It’s a fond assumption by many professionals and consumers in book publishing that an award helps increase a title’s sales. But for the most part, that’s an article more of bookish faith and eternally springing hope than something based on actual data.
This perhaps signals a sentimental tendency well understood by many of this prize’s historians of human endeavor, but it can cause, of course, the appearance of a reticence to reveal lackluster sales following a win. It doesn’t take a historian to spot bad optics.
The start of this new year of programming would be a great moment for the prize’s executive director Toby Mundy, his board members, and the program’s Four Culture administrators to institute a plan to report the impact on unit sales of the Baillie Gifford’s next winner.
The Baillie Gifford Prize 2023 Longlist
For our internationalist readership, a note that the publishers listed here are the UK publishers of the Baillie Gifford’s longlisted titles. In cases of books originally published in other markets before being released in the United Kingdom, you may have encountered a title as another publisher’s release and in an earlier year.
|Author, Translator (Nationality)
|Publisher and/or Imprint, Year of Win
|Daron Acemoglu (Turkish-American) and Simon Johnson (British-American)
|Power and Progress: Our Thousand-Year Struggle Over Technology and Prosperity
|Hachette UK / John Murray Press / Basic Books
|Hannah Barnes (British)
|Time to Think: The Inside Story of the Collapse of the Tavistock’s Gender Service for Children
|Tania Branigan (British)
|Red Memory: Living, Remembering and Forgetting China’s Cultural Revolution
|Faber & Faber
|Christopher Clark (Australian)
|Revolutionary Spring: Fighting for a New World 1848-1849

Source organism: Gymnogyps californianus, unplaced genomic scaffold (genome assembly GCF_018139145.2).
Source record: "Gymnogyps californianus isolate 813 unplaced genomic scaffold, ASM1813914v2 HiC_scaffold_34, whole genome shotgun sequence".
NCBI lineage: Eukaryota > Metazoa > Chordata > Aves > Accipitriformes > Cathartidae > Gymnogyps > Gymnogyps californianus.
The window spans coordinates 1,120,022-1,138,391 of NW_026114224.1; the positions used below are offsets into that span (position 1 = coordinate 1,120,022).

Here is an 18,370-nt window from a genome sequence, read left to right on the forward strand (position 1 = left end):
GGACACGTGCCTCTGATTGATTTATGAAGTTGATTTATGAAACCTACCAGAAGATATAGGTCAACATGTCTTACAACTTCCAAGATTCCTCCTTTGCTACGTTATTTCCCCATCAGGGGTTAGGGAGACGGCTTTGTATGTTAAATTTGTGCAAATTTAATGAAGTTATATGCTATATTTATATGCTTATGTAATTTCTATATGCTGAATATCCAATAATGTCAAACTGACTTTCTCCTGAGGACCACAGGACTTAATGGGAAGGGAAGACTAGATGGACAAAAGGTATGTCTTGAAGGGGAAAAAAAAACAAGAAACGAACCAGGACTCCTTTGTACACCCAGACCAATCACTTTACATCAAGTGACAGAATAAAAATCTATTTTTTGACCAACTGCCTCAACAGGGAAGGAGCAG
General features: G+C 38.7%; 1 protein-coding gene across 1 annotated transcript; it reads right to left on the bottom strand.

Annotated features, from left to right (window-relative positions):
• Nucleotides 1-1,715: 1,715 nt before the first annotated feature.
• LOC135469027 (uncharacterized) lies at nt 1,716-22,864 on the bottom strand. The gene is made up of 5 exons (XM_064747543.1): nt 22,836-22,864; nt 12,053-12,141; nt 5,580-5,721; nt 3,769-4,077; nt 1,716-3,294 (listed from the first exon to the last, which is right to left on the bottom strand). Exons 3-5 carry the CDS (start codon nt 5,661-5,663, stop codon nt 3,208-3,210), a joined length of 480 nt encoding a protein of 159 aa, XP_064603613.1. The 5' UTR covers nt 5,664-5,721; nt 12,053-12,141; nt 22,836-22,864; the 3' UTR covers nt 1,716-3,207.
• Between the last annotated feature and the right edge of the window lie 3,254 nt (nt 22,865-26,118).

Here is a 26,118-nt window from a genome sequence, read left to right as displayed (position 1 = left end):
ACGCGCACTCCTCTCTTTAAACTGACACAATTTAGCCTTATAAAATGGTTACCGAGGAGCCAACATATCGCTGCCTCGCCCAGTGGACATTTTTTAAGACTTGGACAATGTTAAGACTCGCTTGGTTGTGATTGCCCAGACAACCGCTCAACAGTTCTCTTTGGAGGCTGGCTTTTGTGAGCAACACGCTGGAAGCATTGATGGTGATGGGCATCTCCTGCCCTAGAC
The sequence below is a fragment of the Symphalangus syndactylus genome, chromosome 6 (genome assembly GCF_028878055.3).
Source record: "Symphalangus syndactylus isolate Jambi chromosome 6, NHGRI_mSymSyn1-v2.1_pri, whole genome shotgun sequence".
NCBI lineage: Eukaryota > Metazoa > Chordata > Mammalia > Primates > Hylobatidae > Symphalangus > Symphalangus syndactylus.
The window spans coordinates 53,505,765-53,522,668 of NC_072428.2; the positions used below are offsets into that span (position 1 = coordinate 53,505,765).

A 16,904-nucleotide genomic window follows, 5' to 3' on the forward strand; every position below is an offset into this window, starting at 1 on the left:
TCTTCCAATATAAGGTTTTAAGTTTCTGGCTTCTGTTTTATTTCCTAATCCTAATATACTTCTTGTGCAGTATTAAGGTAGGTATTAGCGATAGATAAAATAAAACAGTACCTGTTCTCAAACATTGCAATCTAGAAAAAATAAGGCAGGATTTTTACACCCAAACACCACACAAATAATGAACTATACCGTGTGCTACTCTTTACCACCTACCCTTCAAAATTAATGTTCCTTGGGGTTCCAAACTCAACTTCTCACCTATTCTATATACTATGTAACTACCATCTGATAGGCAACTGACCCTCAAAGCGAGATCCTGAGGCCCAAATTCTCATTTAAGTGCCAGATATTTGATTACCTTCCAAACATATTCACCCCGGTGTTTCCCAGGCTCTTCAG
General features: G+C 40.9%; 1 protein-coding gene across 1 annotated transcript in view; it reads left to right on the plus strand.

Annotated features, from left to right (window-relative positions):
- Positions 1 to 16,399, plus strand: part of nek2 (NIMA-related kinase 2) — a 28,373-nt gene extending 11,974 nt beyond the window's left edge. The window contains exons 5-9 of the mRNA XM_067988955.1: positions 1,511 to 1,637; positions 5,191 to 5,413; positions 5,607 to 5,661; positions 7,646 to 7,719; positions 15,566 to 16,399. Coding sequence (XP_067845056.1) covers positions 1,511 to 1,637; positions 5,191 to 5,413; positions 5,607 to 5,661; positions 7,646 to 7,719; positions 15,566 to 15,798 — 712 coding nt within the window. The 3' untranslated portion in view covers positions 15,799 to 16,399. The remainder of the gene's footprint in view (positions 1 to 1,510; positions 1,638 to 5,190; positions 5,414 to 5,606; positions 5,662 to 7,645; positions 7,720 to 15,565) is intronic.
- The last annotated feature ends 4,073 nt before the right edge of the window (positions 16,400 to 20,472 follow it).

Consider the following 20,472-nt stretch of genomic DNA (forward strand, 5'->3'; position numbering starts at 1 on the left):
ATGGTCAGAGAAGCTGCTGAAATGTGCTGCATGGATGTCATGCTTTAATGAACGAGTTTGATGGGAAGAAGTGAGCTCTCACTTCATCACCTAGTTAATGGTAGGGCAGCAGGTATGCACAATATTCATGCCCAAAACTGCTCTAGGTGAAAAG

|Penguin Random House / Allen Lane
|Jeremy Eichler (American)
|Time’s Echo: The Second World War, The Holocaust, and The Music of Remembrance
|Faber & Faber
|David Grann (American)
|The Wager: A Tale of Shipwreck, Mutiny and Murder
|Simon & Schuster
|Jennifer Homans (American)
|Mr. B: George Balanchine’s Twentieth Century
|Granta / Granta Books
|Katja Hoyer (German)
|Beyond the Wall: East Germany, 1949-1990
|Penguin Random House / Allen Lane
|Tiya Miles (American)
|All That She Carried: The Journey of Ashley’s Sack, a Black Family Keepsake
|Siddhartha Mukherjee (Indian-American)
|The Song of the Cell: An Exploration of Medicine and the New Human
|Penguin Random House UK / Vintage, Bodley Head
|Nathan Thrall (American)
|A Day in the Life of Abed Salama: A Palestine Story
|Penguin Random House / Allen Lane
|Chris van Tulleken (British)
|Ultra Processed People: Why Do We All Eat Stuff That Isn’t Food and Why Can’t We Stop?
|Penguin Random House / Cornerstone
|John Vaillant (American-Canadian)
|Fire Weather: A True Story from a Hotter World
|Hachette UK / Hodder & Stoughton / Sceptre
Jurors and Sponsor
The jurors for this year’s Baillie Gifford are Frederick Studemann (chair), the literary editor of the Financial Times; author Andrea Wulf; The Guardian theater critic Arifa Akbar; writer and historian Ruth Scurr; journalist and critic Tanjil Rashid; and the Royal Society of Arts CEO Andrew Haldane.
The Baillie Gifford is now named for its funding sponsor, the independent investment partnership founded in 1908 and headquartered in Edinburgh. In the literary world, Baillie Gifford sponsors a number of literary festivals, including principal sponsorship of Hay Festival and Cheltenham Literature Festival and headline sponsorship Stratford Literary Festival, Henley Literary Festival, and the Edinburgh International Book Festival.
It’s at the Cheltenham public-facing festival that the prize will name its six-title shortlist on October 8. The winner’s announcement is planned for November 16 at London’s Science Museum.
More from Publishing Perspectives on the international publishing business’ myriad book and industry awards is here, more on the United Kingdom’s market is here, more on the Baillie Gifford Prize is here, and more on nonfiction is here.